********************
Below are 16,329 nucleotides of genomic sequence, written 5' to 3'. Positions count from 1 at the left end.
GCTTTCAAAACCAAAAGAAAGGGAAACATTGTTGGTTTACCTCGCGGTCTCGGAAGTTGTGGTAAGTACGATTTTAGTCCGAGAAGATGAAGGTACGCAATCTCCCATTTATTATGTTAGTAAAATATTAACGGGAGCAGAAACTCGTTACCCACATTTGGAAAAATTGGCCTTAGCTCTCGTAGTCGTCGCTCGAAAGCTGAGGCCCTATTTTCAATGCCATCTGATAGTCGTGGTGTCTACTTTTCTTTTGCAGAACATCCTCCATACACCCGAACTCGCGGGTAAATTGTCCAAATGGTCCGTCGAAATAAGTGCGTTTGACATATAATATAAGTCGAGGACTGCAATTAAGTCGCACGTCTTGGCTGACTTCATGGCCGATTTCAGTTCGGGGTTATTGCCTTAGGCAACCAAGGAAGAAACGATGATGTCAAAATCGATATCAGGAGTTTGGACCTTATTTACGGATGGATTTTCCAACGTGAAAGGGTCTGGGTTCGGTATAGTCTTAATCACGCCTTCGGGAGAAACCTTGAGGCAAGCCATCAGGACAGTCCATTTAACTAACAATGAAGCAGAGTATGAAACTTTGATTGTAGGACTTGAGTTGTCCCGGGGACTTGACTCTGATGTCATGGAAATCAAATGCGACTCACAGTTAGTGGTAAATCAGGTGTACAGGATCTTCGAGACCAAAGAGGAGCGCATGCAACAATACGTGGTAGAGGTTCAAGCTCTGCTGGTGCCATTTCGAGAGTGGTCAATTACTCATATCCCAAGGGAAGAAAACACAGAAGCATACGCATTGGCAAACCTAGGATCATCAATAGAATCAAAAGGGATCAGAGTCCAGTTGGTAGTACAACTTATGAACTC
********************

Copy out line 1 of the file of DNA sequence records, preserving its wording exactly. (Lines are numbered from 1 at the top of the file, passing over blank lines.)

Below are 16,329 nucleotides of genomic sequence, written 5' to 3'. Positions count from 1 at the left end.